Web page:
It’s now more important than ever to keep our critical systems running – for frontline services like the NHS, food supply, communications networks and policing; for households in lockdown, home working and home schooling; and for regional authorities such as government departments and local councils.
The UK has one of the most reliable energy networks in the world and across the country there are 36,000 dedicated people working tirelessly to keep the power on and your homes warm. Not just engineers in the field but operations staff, health and safety professionals are all performing an essential service through this difficult time, for which we are incredibly grateful.
We spoke to Scott Ridley, Director of Cirrus Wind Services, an operations and management company who look after some of Thrive’s wind turbines. He talked to us about how his team are continuing with their important work.
“I think my guys are heroes for the work they’re doing. We’ve got a healthy working force at the moment and we’ve introduced extra measures to keep it that way and avoid spreading the virus. There’s a very upbeat feeling with us, no one is wanting time off. The good thing is, we all love our jobs, there’s a real determination for us to get through this safely. I’m proud I have a team around me who want to keep working.”
The engineers who look after our wind turbines are part of this team of designated critical workers, but did you know, most of the time they can monitor them from the comfort of home? Here’s how:
Wind turbines normally operate without human intervention
Sensors inside the turbine automatically manage operations like adjusting to different wind speed and directions. Unlike many coal or gas power stations, they don’t need to be staffed.
Turbines are monitored remotely
Any unusual signals or alerts from the turbine sensors are picked up at the control room and can be investigated remotely.
The control room is coming home
Wind turbines are usually monitored from a centralised control room, but with modern IT systems which can be accessed securely remotely, staff are often able to carry out these operations from their homes.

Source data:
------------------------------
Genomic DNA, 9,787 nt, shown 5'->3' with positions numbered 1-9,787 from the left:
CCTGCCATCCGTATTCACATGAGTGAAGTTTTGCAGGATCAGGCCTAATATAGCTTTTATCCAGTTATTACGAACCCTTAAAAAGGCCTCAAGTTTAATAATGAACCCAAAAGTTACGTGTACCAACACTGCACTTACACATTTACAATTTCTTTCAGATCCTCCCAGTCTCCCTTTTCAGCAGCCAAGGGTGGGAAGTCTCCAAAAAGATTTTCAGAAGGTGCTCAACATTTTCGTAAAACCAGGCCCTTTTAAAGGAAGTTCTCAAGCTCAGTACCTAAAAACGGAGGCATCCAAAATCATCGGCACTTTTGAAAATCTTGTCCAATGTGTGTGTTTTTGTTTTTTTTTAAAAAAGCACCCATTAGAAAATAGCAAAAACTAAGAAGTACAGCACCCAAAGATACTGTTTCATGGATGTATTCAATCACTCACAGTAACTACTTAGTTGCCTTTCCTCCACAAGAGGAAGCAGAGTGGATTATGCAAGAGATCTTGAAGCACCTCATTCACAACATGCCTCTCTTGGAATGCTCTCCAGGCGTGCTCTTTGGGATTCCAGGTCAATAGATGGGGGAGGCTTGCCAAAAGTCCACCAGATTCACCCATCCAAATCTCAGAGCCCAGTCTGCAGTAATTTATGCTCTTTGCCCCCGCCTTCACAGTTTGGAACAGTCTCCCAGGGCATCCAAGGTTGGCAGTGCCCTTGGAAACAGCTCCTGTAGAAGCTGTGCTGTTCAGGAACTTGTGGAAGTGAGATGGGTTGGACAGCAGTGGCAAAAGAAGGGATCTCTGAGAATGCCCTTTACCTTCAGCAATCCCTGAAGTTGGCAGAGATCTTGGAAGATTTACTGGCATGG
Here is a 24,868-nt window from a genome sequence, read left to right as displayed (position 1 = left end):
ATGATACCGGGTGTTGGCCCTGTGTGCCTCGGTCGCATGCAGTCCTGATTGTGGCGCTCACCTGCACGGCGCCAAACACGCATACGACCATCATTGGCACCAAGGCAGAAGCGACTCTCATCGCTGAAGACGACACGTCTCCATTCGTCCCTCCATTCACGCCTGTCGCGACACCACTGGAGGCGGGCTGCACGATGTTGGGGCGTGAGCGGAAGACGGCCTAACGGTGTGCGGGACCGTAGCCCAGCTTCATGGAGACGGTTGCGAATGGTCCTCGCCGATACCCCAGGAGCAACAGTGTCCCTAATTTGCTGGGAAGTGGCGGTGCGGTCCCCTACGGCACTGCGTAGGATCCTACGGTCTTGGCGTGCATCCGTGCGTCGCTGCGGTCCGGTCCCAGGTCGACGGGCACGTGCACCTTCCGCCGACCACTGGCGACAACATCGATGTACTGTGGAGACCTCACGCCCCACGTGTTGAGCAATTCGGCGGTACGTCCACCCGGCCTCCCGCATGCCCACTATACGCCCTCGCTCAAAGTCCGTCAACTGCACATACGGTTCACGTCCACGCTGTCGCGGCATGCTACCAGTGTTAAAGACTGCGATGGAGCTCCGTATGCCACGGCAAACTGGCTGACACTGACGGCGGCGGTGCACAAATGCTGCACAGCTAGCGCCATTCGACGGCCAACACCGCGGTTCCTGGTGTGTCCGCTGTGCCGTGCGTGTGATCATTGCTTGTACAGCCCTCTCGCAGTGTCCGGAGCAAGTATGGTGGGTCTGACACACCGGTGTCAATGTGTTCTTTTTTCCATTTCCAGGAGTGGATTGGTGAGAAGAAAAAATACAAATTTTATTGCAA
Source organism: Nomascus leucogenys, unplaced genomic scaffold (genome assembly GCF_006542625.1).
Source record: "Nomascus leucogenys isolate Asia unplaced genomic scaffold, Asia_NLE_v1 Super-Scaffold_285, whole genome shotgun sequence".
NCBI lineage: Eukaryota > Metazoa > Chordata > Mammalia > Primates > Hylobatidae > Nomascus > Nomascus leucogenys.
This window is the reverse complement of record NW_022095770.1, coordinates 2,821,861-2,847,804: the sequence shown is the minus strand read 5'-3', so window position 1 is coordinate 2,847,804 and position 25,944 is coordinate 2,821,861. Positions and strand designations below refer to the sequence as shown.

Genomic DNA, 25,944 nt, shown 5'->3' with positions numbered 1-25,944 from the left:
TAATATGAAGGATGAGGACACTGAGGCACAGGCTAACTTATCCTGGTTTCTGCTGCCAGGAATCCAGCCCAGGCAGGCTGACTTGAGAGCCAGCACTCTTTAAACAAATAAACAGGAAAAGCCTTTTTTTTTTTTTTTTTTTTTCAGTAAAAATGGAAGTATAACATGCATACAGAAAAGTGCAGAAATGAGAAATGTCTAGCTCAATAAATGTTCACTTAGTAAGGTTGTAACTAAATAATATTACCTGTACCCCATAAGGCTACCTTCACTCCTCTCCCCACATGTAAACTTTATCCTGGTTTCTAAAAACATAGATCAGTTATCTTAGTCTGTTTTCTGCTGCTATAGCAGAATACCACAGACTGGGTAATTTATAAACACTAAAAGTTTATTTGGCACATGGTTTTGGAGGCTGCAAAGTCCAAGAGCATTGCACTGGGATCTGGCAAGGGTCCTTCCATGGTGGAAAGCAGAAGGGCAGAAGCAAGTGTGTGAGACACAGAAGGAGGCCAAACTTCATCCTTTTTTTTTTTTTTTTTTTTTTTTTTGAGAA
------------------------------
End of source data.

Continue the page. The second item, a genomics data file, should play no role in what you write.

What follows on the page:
Most issues can be fixed without visiting the site
It is only a small number of faults, servicing or inspections which require technicians to go to the wind farm. When a site visit is necessary, it will always be planned safely and in line with the government’s public health advice, such as observing two-meter social distancing.
Wind turbine engineers are essential workers
Due to their incredibly important role maintaining turbines, they are still permitted to travel across the country to carry out their work. In order to safeguard these vital staff, organisations we work with have put in place a range of safety measures, such as working in smaller teams and not mixing, using personal protective equipment such as gloves and face masks and providing disinfectant.
Scott told us what his team are doing to protect themselves and continue their work.
“With the monitoring of the turbines done remotely, it’s been quite straight forward for staff to switch to homeworking and continue that work. For the technicians who are travelling, each are given a pack which contains gloves, masks, hand sanitiser, Isopropyl Alcohol and a ticket explaining where they are going, why and the nature of the business. We are fully respecting social distancing, have put additional hygiene procedures in place and are complying with government advice at all times.”